The gallery is looking forward to be sharing with you some of our team’s favourite, art, sound and text this month, we hope you will enjoy getting to know us through our personal recommendations
I have been listening to my selection of 80s music: a blast from the past, reminding myself of the ‘other career’ I could have had as a DJ: from ABC to XTC, from The Cure to New Order, from post-Punk to New Romantics, from Disco to Rap and early House, what a great and creative time!
I just went to Dunhuang and saw the most amazing show of Buddhist sculptures, gold and silver vessels, silk brocades and more created between the 7th till the 9th century, when Tibet ruled over Central Asia and the greater part of China. This is a must for anyone interested in cultural exchanges rather than trade wars! Plus you can see some of the greatest cave murals ever made by mankind and, if you fancy it, eat camel and donkey!
On the plane to Italy, I watched “What’s Up Doc?” a 1972 romantic screwball comedy film directed by Peter Bogdanovich and starring Barbra Streisand, Ryan O’Neal, and Madeline Kahn. A laugh a minute and a great way to start a much-needed summer holiday with the family.
Quote: It is the Summer of 2019. Remember, Summer of 2019 will never happen again. Choose to enjoy every single day of it. Welcome all those who want to enjoy it with you. Refuse to go into the past or the future.
I have been blasting music from the Belgium band Boogie Belgique. They have been producing music since 2012, their sound is best described as a fusion of hip hop and dub rhythms with secret treasures of the swing era (self-described as swing hop). Playing on a sense of nostalgia, their most recent album Volta is their most mature work to date, as they moved from more “background music” type beats in previous albums to the more vocal, melodic driven tunes for their live performances.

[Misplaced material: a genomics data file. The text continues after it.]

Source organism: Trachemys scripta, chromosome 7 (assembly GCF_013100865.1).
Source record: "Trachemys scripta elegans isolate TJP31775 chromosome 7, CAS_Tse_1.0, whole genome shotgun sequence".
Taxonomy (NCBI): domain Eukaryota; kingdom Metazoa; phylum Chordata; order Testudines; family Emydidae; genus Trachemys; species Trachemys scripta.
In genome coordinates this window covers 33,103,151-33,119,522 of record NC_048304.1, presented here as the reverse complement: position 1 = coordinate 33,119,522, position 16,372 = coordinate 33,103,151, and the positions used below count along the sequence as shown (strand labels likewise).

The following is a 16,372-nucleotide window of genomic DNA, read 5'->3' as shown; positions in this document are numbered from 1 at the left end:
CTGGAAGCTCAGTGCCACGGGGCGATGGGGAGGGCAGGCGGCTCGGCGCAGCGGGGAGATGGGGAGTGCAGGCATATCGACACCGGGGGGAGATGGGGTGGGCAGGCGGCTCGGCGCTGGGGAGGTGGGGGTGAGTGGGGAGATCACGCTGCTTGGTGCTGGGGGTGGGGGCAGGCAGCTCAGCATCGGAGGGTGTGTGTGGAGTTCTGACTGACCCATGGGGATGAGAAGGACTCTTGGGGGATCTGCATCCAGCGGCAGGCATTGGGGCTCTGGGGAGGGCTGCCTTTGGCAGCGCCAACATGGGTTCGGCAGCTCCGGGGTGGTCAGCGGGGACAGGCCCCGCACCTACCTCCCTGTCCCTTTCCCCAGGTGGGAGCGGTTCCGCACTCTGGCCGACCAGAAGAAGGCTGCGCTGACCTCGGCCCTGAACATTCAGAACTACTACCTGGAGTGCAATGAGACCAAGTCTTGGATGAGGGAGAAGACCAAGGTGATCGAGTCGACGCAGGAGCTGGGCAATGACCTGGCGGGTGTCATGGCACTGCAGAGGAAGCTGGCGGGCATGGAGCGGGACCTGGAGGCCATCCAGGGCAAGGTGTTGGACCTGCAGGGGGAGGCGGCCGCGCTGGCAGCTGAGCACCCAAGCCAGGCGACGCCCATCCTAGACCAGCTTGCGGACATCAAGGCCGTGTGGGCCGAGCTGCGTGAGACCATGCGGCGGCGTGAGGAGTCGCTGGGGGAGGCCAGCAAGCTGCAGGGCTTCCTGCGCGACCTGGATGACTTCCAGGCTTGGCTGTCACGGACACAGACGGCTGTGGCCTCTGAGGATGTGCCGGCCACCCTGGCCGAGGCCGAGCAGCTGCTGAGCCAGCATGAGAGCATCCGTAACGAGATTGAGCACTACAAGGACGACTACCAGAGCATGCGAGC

For those traveling during the summer, Setouchi Triennale is a magical festival situated on the islands of the Seto Inland Sea in the southern part of Japan. Started in 2010, Setouchi Triennale is now one of the largest land art festivals in the world. The festival was originally devised to help battle a major problem that Japan is facing: the rapid depopulation of rural areas of Japan. Setouchi Triennale now attracts artists and visitors from all around the world, stimulating the economy, and revitalizing the landscape. This is a testament to the transformational power of art, so go get yourself on a boat and visit the islands, and stop saying art is useless.
Sim Chi Yin’s solo exhibition “One Day We’ll Understand” at Hanart is one of the most thought-provoking shows of the month for me. The body of work opens up to the historial dimension of post-colonialism and its implications – conquest of the territories and of the mind. A rushing river, abandoned monuments, tombstones, unattended impromptu sacrificial site, glimpses of the rainforest, blurry horizon on a man-made lake at dusk…Sim used her photographs and archival snippets to conjure up the landscapes where the Malayan Emergency took place which eventually led to Malaysia’s independence in 1957. Weaving her grandfather’s story as a guerilla soldier into the broader narrative of a country’s independence, Sim somehow created a pervasive sense of absent human presences throughout her works in the show, a disjointed historical tale with missing links buried under the inconvenient truths and the erasure of memories.
I’ve been listening to the most recent album of the English band Blur, The Magic Whip, released in 2015. Recorded in Hong Kong and England, this album came together piecemeal over time. It has the Blur that you are familiar with throughout the years, singer-songwriter Damon Albarn definitely has a marked signature in this album.
A couple of quotes, something to dwell on. Both are from John Berger’s “Ways of Seeing”: